A Commercial Aviation Consultancy

The British Advertising Standards Authority (ASA) has dismissed a claim by Airbus regarding statements in a Boeing ad.  Airbus protested after Boeing ran an ad claiming that the 747-8 has better fuel burn versus the A380 under certain conditions.  You can read more about this here and here.  The ASA believes that the audience will understand the underlying assumptions.  If that is the case, why would Airbus and Boeing even start to send these weird messages?

What are the facts?

Let’s start with the only airline that flies both aircraft at present. Clearly Lufthansa does not use these aircraft interchangeably. The A380 is an order of magnitude bigger (by more than a third) in capacity terms.  Moreover Lufthansa is well known for its “horses for courses” fleet management philosophy.  According to this data we would say one cannot compare the aircraft evenly.

8-7-2013 8-17-25 AM

Besides here is a chart worth taking a look at again, it dates back from 2007.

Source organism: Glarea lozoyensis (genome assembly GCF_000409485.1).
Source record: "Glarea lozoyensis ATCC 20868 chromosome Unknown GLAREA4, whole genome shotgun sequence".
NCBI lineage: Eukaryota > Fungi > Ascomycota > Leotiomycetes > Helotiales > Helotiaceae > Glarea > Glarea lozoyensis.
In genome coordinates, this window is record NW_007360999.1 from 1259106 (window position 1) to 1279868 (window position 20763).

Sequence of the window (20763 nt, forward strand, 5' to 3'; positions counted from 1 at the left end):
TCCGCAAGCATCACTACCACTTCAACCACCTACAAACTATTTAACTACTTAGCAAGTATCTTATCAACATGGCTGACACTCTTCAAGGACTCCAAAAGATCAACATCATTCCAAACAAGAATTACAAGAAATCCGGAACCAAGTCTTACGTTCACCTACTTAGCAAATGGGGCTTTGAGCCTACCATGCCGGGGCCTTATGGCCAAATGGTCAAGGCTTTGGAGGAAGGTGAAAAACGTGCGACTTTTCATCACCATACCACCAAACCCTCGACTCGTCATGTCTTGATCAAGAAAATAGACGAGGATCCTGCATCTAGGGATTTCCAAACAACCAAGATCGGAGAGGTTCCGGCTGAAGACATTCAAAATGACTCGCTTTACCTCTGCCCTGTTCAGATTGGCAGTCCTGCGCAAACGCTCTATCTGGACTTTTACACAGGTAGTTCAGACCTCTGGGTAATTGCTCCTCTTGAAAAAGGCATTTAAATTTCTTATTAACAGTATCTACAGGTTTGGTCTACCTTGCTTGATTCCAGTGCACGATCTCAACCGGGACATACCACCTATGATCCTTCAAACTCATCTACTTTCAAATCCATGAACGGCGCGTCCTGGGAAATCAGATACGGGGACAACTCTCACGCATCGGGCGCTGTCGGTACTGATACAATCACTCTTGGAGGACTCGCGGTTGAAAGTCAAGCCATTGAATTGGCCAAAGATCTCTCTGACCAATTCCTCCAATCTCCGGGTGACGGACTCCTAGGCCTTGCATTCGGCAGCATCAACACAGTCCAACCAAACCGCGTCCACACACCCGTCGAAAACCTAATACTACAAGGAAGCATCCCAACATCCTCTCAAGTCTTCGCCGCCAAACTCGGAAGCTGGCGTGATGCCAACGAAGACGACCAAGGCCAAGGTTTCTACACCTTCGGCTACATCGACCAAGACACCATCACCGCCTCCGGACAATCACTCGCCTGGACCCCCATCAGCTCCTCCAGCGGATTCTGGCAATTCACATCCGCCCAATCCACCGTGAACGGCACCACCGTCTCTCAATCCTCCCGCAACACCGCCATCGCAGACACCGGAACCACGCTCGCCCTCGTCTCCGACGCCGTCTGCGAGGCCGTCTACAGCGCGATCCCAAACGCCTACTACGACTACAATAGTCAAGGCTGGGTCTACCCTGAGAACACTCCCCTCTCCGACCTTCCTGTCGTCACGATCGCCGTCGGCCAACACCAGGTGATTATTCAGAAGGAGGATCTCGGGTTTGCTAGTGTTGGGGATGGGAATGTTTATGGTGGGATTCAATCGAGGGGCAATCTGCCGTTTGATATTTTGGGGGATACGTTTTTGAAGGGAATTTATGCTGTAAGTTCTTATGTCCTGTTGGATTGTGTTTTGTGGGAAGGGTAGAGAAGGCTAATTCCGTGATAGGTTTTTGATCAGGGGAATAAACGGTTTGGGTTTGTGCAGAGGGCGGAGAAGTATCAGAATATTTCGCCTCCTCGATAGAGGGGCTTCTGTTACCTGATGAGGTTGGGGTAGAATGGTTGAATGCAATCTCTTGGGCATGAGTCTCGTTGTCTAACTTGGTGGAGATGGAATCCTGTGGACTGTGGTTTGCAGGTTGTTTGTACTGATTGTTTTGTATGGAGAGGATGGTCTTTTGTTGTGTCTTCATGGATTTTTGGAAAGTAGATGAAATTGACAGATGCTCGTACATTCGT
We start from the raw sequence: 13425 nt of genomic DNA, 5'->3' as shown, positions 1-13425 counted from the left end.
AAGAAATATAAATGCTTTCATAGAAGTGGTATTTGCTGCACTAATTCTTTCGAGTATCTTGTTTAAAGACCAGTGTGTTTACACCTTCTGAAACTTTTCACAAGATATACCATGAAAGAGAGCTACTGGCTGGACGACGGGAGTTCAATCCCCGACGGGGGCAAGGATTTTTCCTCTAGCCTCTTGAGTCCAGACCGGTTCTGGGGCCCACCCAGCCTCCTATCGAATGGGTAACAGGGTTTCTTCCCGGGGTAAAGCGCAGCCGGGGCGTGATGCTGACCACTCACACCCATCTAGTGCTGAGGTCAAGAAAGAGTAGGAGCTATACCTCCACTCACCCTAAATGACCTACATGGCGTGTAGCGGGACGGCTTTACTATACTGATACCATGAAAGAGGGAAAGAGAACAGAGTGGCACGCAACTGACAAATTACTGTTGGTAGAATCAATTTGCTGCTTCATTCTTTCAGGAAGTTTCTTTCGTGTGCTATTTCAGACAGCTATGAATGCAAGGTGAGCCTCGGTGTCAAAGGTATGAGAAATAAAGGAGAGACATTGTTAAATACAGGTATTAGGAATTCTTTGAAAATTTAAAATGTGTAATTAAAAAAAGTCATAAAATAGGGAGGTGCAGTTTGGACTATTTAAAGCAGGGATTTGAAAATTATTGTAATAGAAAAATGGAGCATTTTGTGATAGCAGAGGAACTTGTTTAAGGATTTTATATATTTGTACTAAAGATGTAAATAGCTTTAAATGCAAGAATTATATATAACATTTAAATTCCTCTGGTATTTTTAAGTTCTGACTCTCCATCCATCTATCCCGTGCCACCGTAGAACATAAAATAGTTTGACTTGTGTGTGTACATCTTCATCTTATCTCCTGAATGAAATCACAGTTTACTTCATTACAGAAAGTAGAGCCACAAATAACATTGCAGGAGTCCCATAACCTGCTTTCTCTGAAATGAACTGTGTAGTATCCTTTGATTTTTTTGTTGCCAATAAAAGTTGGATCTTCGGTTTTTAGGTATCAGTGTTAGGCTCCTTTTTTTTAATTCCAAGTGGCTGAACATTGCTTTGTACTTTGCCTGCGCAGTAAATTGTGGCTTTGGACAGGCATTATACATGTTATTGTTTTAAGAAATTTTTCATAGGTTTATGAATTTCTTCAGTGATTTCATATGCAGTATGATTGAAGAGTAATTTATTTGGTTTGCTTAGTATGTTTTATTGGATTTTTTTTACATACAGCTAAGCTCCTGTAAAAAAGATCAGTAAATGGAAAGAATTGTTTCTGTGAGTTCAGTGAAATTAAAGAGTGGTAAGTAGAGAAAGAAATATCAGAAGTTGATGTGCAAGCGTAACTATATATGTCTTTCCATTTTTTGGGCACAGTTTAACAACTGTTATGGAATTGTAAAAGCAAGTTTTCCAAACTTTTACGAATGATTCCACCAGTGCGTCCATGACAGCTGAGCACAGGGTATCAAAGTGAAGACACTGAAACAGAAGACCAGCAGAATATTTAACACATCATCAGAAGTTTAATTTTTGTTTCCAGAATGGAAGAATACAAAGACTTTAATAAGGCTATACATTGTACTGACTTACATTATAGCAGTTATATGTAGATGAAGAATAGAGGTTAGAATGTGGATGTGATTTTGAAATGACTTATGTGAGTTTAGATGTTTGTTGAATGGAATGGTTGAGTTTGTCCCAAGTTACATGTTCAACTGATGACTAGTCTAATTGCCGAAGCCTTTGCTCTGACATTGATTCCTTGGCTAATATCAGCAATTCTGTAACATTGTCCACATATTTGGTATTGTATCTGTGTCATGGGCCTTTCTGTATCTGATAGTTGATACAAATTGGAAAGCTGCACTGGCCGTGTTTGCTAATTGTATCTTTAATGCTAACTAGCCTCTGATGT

For AS (NXPowerLite)

Boeing has seen slow buying of the 747-8i with only 40 sold compared to 262 A380s sold.  Apparently the market is smart enough to figure out the ads are silly.  So why even bother if only to irritate the other guy?  Seems like a remarkable waste of resources by both OEMs.  The sillier of the two is the one which responded to the initial ad.  The very idea of comparing the two aircraft is surely seen as silly by those with “a high-level understanding” (ASA’s words).  These people probably don’t even read the ads.

Here is a summary of the various seating configurations for the A380s flying.8-7-2013 8-21-52 AM

© 2013, Addison Schonland. All rights reserved.

10 Responses to Those Airbus vs Boeing ads